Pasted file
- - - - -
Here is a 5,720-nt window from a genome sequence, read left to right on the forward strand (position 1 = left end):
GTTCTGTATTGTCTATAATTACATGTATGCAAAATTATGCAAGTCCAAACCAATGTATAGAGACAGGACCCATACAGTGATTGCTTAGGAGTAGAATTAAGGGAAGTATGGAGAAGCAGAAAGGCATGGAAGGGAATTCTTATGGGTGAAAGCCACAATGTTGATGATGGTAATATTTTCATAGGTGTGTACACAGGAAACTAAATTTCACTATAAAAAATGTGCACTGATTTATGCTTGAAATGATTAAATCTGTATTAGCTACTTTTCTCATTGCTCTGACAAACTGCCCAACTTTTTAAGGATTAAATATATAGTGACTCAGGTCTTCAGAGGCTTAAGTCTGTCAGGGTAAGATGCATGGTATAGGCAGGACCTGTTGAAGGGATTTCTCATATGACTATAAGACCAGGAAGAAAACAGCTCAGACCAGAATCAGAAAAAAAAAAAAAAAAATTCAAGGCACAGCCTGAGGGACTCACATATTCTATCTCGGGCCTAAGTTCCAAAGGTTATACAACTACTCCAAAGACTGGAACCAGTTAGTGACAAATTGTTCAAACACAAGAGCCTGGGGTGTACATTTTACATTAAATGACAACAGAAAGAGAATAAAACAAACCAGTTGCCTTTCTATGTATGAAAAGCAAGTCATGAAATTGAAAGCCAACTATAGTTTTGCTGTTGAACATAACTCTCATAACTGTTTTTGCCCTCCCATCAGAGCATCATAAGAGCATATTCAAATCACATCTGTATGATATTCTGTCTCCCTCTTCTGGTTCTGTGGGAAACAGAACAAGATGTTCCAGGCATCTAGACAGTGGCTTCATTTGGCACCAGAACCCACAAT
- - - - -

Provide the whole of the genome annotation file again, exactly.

Here is a 5,720-nt window from a genome sequence, read left to right on the forward strand (position 1 = left end):
GTTCTGTATTGTCTATAATTACATGTATGCAAAATTATGCAAGTCCAAACCAATGTATAGAGACAGGACCCATACAGTGATTGCTTAGGAGTAGAATTAAGGGAAGTATGGAGAAGCAGAAAGGCATGGAAGGGAATTCTTATGGGTGAAAGCCACAATGTTGATGATGGTAATATTTTCATAGGTGTGTACACAGGAAACTAAATTTCACTATAAAAAATGTGCACTGATTTATGCTTGAAATGATTAAATCTGTATTAGCTACTTTTCTCATTGCTCTGACAAACTGCCCAACTTTTTAAGGATTAAATATATAGTGACTCAGGTCTTCAGAGGCTTAAGTCTGTCAGGGTAAGATGCATGGTATAGGCAGGACCTGTTGAAGGGATTTCTCATATGACTATAAGACCAGGAAGAAAACAGCTCAGACCAGAATCAGAAAAAAAAAAAAAAAAATTCAAGGCACAGCCTGAGGGACTCACATATTCTATCTCGGGCCTAAGTTCCAAAGGTTATACAACTACTCCAAAGACTGGAACCAGTTAGTGACAAATTGTTCAAACACAAGAGCCTGGGGTGTACATTTTACATTAAATGACAACAGAAAGAGAATAAAACAAACCAGTTGCCTTTCTATGTATGAAAAGCAAGTCATGAAATTGAAAGCCAACTATAGTTTTGCTGTTGAACATAACTCTCATAACTGTTTTTGCCCTCCCATCAGAGCATCATAAGAGCATATTCAAATCACATCTGTATGATATTCTGTCTCCCTCTTCTGGTTCTGTGGGAAACAGAACAAGATGTTCCAGGCATCTAGACAGTGGCTTCATTTGGCACCAGAACCCACAAT